Last year, Congress put an end to the Sustainable Growth Rate (SGR), which had become a yearly battle fought on behalf of and by physicians to prevent significant last-minute cuts to Medicare reimbursement. Many hoped its replacement would provide more stability and certainty.
However, that replacement, the Medicare Access and CHIP Reauthorization Act of 2015 (MACRA), has been anything but clear. On April 27, 2016, the Centers for Medicare & Medicaid Services (CMS) issued a Notice of Proposed Rulemaking in what it called a “first step” in implementing MACRA. CMS accepted feedback and input on the proposed rule through June 27, 2016.
The Society of Hospital Medicine worked to provide comment on what it sees as the biggest concerns of hospitalists.
For example, it remains unclear what quality markers CMS will use to evaluate hospitalists under MACRA, says Rush University Medical Center’s Suparna Dutta, MD, MPH, a hospitalist, assistant professor of medicine, and member of the SHM Public Policy Committee (PPC). “The biggest piece is, what will be used universally for all hospitalists and attributed to the work that we do?”
MACRA represents “a milestone” in efforts to “advance a healthcare system that rewards better care, smarter spending, and healthier people,” U.S. Department of Health & Human Services Secretary Sylvia M. Burwell said in a statement issued the day the proposed rule was announced.
What it is designed to do, says Ron Greeno, MD, MHM, president-elect of SHM, PPC chair, and senior advisor for medical affairs at TeamHealth, is push physicians to move toward alternative payment models.
To achieve this, MACRA creates a framework called the Quality Payment Program, which offers physicians two paths for value-over-volume-based payments: MIPS, for Merit-Based Incentive Payment System, and APMs, for Advanced Alternative Payment Models. The benchmark period for both pathways begins Jan. 1, 2017, and MACRA reimbursement would begin Jan. 1, 2019.
Under MIPS, current quality measurement programs are streamlined into a single payment adjustment, including the Physician Value-Based Modifier, the Electronic Health Record (EHR) Incentive Program and the Physician Quality Reporting System (PQRS).
Physicians will not assume risk on the MIPS pathway, but payment adjustments will be based on their MIPS score, which grows each year through 2022 and ranges that year from +9% to -9%. It will be budget neutral: The top half of scorers will see increases in payments, while the bottom half will see cuts. Additional adjustments will be given to top performers through 2024.
However, as Dr. Dutta and fellow PPC member Lauren Doctoroff, MD, FHM, a hospitalist at Beth Israel Deaconess Medical Center and instructor at Harvard Medical School, wrote for The Hospitalist in March 2016, it is not yet clear how MIPS scores will be calculated for hospitalists.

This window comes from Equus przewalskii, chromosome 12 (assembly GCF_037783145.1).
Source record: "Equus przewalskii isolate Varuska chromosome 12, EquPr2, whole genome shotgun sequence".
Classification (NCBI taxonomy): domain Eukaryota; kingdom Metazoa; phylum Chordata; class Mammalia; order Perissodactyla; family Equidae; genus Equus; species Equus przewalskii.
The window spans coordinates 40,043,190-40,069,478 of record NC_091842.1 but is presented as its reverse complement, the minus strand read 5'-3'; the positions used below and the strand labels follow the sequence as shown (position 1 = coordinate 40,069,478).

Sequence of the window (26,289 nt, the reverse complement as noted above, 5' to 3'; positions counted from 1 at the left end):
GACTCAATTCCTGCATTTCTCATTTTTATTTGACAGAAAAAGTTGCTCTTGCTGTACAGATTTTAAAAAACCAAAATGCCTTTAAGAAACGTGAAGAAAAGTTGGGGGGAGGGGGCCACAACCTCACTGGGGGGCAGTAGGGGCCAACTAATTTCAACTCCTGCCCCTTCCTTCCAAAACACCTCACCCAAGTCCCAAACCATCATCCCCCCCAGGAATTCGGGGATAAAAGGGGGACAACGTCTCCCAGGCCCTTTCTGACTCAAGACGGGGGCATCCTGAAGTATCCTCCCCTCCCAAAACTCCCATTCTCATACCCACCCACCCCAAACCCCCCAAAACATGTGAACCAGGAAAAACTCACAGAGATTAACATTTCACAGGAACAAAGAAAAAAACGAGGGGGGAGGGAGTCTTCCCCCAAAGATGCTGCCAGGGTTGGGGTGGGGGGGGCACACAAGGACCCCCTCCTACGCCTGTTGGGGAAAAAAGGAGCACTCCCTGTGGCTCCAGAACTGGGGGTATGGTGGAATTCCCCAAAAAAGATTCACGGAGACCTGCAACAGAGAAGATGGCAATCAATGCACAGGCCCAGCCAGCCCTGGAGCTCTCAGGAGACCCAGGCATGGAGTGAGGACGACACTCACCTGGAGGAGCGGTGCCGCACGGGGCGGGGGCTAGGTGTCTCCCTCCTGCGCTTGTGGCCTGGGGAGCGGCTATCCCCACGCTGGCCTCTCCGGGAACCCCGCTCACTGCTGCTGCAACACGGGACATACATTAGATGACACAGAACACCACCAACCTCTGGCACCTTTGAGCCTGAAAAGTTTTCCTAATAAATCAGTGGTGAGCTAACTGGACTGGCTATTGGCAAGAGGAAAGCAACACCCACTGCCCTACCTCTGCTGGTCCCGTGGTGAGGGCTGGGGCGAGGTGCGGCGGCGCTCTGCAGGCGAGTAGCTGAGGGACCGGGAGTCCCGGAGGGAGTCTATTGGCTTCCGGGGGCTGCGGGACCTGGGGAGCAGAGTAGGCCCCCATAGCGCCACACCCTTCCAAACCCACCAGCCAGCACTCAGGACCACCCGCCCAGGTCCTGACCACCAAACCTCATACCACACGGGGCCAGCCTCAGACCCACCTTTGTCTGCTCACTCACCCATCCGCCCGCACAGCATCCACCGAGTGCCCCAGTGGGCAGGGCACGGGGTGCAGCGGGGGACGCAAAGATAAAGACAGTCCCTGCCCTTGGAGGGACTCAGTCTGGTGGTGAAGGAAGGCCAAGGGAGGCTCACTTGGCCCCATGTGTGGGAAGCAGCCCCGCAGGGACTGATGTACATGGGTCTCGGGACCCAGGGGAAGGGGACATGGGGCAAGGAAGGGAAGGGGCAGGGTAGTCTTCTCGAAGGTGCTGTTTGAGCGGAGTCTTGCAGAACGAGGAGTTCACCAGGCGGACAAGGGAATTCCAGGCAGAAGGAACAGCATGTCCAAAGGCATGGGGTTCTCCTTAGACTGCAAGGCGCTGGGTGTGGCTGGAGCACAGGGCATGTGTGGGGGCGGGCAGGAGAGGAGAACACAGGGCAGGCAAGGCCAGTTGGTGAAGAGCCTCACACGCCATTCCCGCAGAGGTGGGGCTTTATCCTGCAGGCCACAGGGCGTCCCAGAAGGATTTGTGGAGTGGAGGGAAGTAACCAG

“The problem is that there is not a typical hospitalist in terms of the work that we do,” Dr. Dutta says. “It depends on the hospital and the types of responsibilities the hospitalists have and the types of patients they care for.”
CMS says 50% of the MIPS score will come from six reported measures that reflect different specialties and practices; 25% will come from technology use, with a focus on interoperability and information exchange; 15% will come from clinical improvement practices, like care coordination; and 10% will be based on cost, chosen from among 40 episode-specific measures.
The new hospitalist billing code, which has not yet been implemented, should be a tremendous help under MACRA, Dr. Dutta says. “As CMS plans on using peer-comparison groups for quality and cost measures, it is really important that we now have a specialty billing code for hospitalists, which should ensure we have a fair and valid comparison pool for any metrics we are measured on for MIPS.”
The second path may be much harder for hospitalists to achieve since it requires that physicians share in risk and reward and participate in alternative payment models like Next Generation ACO or the Comprehensive Primary Care Plus model.
Most hospitalists will not be candidates for taking on risks under APM since physicians need to achieve a threshold for taking on more than nominal financial risk, Dr. Dutta says, noting SHM’s efforts to better understand the implications.
“It depends on the the percentage of patients you’re seeing in an APM, and you might hit your threshold if your market has a lot of Medicare ACOs or risk-sharing, but it’s not something hospitalists can consistently plan on,” Dr. Dutta says.
Most hospitalists have little control over whether their facility participates in an APM, Dr. Dutta says, but allowing the APM to which a patient belongs count toward the care provided by hospitalists—though a patient may align with several APMs—may help reach these thresholds.
Feedback from SHM to CMS also included asking to allow the Bundled Payments for Care Improvement Initiative (BPCI) to qualify for APM and seeking clarification into whether hospitalists can tap into cost and quality metrics hospitals are already reporting to CMS.
“Hospitals are collecting a certain amount of data because they have to for Medicare, and that might be a good indicator of what hospitalists are doing,” Dr. Dutta says. This includes services like DVT prophylaxis after surgery in hospitals where hospitalists provide a majority of post-operative care or safety measures like CLABSI (central line–associated bloodstream infection) rates.
Corrected version July 13, 2016.
Kelly April Tyrrell is a freelance writer in Madison, Wis.